Jobo Designs

Letting the crafty creative juices flow. Knitting, spinning, crafting, dyeing, rabbits, sheep and more!

27. August 2009 21:00
by Jobo
2 Comments

All Thumbs... well maybe not!

27. August 2009 21:00 by Jobo | 2 Comments

Lately, I've been a Thrum Knittin Machine!   For Christmas I wanted to make a few pairs to give as gifts, and besides that I've had a few ladies at work ask if I could make some commissionned pairs.  I find that once I get into the swing of things each mitten goes pretty quickly... first the cuff, then the hands, slip stitches onto holders for the thumbs, then up the fingers and cast off.  BUT for some reason I can't seem to get inspired to do the thumbs... lol.  I think it's a kind of thumb procrastination problem!

Here they are... sooo close to being finished, but no 'thumbs-up' around here today.  What's got two thumbs and doesn't give a crap?  Not these Mittens!

Close up of the two contrasting styles of thrummables:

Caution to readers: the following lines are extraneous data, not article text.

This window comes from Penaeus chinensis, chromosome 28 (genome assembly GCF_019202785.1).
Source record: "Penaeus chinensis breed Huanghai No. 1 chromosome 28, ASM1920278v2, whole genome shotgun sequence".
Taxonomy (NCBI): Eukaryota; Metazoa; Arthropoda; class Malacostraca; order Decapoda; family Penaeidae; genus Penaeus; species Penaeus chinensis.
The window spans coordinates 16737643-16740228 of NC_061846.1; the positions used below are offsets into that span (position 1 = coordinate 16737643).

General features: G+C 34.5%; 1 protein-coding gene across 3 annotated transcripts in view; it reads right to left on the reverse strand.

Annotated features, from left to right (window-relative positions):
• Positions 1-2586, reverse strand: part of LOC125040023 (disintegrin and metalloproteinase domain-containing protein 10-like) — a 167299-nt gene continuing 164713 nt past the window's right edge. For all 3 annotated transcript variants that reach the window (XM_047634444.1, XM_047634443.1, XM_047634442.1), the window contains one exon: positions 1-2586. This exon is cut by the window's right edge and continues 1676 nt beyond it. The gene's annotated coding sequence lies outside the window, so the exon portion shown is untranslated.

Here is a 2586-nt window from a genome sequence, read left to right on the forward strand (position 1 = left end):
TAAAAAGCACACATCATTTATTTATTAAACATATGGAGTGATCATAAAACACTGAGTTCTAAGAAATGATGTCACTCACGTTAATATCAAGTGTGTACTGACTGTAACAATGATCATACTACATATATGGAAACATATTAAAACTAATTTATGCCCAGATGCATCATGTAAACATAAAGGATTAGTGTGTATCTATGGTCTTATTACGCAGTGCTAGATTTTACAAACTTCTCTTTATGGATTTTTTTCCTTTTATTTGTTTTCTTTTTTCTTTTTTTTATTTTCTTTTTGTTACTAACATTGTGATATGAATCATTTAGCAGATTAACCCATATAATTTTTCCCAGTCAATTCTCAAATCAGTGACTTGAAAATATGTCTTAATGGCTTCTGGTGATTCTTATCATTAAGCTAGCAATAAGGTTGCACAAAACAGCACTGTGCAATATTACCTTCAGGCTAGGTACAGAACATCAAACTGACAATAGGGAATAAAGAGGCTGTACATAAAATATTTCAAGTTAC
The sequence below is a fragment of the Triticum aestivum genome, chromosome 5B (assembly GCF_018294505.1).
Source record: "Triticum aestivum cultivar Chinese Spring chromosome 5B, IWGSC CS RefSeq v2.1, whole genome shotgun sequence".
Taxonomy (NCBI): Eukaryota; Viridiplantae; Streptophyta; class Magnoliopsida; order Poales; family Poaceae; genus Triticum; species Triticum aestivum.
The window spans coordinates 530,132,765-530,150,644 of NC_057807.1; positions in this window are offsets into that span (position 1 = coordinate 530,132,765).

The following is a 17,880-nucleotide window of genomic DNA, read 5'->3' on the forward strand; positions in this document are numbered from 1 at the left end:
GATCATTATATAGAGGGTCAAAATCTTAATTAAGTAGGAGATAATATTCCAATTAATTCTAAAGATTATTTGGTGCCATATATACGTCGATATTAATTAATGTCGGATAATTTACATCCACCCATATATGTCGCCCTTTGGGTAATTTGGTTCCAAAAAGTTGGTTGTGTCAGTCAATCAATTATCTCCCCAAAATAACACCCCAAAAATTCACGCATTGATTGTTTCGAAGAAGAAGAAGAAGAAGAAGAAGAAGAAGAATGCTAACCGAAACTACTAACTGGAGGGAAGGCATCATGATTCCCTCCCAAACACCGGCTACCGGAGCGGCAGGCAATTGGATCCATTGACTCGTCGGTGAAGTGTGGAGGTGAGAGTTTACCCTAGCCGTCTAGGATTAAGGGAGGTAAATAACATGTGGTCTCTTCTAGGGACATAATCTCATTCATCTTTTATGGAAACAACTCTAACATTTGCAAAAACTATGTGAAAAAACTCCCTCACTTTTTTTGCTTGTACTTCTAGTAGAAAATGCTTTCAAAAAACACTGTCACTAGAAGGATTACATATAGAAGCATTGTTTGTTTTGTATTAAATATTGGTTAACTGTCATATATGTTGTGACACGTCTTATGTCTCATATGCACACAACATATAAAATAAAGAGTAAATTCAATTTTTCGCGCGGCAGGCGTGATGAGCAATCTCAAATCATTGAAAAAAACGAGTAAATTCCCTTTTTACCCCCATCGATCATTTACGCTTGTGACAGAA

Red solid with traditional undyed cream coloured thrums, with staggered spacing.  Some people say that the thrums done this way look like little hearts embedded in the fabric.

Purple variegated with Natural Chocolate Merino Lamb's wool thrums - in a colour matching the main yarn so as to blend in.  These mittens use the standard evenly spaced grid thrum method, and have a more subtle appearance (less "heart" look) for a special person who would love a pair of thrummed mitts, but perhaps is not the sort of person who would wear things with hearts on them.

 

The thumbs might get completed someday soon... at least they are on my finish-me radar.  But until then - No Thumbs for YOU!

27. August 2009 20:00
by Jobo
0 Comments

These Ain't your Boyfriend's Socks...

27. August 2009 20:00 by Jobo | 0 Comments

I've been knitting away on that beautiful pink ball of Kauni... and here is what I am making: